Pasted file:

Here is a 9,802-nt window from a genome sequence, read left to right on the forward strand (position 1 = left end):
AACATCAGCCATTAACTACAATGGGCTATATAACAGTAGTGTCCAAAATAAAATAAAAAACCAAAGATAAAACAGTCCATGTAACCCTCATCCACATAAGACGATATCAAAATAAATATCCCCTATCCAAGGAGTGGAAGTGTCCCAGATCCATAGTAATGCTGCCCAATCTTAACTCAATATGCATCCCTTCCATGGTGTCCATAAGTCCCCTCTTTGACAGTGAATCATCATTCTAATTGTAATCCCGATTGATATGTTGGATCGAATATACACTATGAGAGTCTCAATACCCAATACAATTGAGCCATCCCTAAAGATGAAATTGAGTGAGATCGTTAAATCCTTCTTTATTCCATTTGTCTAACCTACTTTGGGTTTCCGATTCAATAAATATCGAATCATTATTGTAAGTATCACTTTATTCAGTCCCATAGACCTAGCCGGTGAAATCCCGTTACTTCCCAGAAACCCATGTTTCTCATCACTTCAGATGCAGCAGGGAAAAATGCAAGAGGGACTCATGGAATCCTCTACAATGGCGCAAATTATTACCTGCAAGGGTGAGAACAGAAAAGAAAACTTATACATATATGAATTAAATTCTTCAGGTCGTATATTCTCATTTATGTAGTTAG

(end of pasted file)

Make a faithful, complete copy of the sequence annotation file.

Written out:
Here is a 9,802-nt window from a genome sequence, read left to right on the forward strand (position 1 = left end):
AACATCAGCCATTAACTACAATGGGCTATATAACAGTAGTGTCCAAAATAAAATAAAAAACCAAAGATAAAACAGTCCATGTAACCCTCATCCACATAAGACGATATCAAAATAAATATCCCCTATCCAAGGAGTGGAAGTGTCCCAGATCCATAGTAATGCTGCCCAATCTTAACTCAATATGCATCCCTTCCATGGTGTCCATAAGTCCCCTCTTTGACAGTGAATCATCATTCTAATTGTAATCCCGATTGATATGTTGGATCGAATATACACTATGAGAGTCTCAATACCCAATACAATTGAGCCATCCCTAAAGATGAAATTGAGTGAGATCGTTAAATCCTTCTTTATTCCATTTGTCTAACCTACTTTGGGTTTCCGATTCAATAAATATCGAATCATTATTGTAAGTATCACTTTATTCAGTCCCATAGACCTAGCCGGTGAAATCCCGTTACTTCCCAGAAACCCATGTTTCTCATCACTTCAGATGCAGCAGGGAAAAATGCAAGAGGGACTCATGGAATCCTCTACAATGGCGCAAATTATTACCTGCAAGGGTGAGAACAGAAAAGAAAACTTATACATATATGAATTAAATTCTTCAGGTCGTATATTCTCATTTATGTAGTTAG